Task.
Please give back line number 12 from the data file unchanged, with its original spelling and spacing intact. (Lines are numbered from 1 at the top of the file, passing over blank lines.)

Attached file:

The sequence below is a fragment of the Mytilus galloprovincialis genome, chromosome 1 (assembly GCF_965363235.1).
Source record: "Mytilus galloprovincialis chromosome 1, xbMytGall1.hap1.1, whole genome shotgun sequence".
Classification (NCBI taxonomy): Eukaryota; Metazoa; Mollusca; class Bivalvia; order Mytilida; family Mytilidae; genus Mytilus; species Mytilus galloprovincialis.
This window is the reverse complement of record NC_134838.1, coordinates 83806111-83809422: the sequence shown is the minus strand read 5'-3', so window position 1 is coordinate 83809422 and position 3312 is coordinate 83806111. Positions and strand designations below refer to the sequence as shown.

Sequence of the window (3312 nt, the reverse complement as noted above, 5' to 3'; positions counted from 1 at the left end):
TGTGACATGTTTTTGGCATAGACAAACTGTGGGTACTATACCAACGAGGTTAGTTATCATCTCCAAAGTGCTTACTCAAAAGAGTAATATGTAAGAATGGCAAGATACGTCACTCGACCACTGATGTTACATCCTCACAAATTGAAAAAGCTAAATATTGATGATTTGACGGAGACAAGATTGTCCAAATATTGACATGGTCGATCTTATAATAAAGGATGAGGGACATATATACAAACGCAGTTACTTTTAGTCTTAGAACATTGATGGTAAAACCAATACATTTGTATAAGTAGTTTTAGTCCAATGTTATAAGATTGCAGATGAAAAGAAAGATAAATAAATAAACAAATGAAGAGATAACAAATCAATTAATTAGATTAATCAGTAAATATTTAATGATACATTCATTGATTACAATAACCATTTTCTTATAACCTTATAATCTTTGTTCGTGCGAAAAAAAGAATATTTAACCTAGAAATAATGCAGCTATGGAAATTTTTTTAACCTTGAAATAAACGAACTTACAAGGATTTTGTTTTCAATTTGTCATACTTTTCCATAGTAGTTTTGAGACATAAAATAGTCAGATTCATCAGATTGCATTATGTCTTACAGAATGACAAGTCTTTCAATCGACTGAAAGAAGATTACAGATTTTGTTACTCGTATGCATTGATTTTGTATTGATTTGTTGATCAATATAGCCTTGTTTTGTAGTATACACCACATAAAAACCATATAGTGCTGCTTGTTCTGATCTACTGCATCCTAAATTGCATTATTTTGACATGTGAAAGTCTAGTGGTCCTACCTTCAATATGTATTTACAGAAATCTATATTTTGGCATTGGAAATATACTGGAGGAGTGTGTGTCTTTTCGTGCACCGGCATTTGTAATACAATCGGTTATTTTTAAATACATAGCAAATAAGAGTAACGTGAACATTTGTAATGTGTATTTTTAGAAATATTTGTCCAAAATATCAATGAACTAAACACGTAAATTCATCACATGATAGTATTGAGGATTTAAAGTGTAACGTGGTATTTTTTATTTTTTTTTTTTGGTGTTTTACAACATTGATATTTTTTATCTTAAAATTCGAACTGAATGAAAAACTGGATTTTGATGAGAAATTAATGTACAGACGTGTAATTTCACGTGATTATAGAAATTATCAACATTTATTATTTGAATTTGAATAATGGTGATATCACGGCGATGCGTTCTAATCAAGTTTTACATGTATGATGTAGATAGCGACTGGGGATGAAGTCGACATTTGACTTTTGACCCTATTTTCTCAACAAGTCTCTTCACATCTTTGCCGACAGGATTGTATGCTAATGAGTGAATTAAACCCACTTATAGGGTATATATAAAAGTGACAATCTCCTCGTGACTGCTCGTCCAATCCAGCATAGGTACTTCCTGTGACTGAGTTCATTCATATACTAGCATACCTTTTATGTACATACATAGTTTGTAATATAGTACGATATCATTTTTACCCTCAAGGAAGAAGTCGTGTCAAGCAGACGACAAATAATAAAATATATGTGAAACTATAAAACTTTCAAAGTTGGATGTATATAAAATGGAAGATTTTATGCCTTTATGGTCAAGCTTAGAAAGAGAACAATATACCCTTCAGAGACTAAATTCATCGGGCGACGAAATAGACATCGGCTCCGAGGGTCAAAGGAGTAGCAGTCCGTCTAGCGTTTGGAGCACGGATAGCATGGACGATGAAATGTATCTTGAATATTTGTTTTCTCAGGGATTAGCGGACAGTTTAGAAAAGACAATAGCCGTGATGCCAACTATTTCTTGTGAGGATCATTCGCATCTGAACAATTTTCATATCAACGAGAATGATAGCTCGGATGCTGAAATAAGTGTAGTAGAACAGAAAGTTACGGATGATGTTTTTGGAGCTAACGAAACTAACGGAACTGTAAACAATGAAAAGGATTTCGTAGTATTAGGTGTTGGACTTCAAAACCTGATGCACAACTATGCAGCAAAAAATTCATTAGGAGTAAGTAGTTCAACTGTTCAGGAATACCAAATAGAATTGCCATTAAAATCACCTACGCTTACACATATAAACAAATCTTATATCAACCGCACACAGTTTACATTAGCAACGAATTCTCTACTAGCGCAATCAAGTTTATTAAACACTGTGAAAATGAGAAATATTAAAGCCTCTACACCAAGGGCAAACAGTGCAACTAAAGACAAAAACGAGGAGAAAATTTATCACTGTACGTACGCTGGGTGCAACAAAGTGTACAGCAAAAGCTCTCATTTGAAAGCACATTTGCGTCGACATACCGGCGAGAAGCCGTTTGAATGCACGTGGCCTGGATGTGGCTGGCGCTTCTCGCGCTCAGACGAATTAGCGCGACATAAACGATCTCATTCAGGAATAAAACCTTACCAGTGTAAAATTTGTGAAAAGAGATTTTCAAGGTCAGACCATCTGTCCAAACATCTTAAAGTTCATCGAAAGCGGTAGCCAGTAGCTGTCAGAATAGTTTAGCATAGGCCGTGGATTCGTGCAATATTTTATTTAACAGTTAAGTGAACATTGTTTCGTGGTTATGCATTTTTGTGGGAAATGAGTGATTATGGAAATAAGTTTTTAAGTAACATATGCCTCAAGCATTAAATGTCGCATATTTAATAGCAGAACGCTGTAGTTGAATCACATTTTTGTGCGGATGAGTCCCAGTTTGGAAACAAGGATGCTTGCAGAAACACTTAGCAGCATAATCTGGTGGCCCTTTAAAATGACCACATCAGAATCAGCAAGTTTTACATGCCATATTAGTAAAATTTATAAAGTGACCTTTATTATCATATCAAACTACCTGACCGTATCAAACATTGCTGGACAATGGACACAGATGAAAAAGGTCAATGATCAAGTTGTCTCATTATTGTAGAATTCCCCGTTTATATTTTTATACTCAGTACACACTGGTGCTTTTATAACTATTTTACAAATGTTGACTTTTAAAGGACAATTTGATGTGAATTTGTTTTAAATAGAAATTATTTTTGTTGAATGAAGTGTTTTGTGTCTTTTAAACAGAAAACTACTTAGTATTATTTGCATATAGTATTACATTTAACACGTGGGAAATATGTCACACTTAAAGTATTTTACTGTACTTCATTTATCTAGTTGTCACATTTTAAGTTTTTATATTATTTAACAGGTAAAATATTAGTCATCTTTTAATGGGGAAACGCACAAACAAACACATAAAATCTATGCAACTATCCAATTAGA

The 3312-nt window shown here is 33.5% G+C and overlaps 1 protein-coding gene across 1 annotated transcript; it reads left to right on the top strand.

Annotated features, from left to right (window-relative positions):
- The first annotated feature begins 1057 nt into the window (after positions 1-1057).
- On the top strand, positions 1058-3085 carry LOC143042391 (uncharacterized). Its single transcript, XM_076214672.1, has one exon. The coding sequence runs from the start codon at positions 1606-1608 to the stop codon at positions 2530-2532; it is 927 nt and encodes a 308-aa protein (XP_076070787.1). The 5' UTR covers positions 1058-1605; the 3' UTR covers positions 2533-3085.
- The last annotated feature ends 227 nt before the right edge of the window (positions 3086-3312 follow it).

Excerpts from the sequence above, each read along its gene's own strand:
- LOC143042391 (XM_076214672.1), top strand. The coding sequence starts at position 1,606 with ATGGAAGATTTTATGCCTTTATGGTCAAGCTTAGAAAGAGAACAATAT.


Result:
Excerpts from the sequence above, each read along its gene's own strand: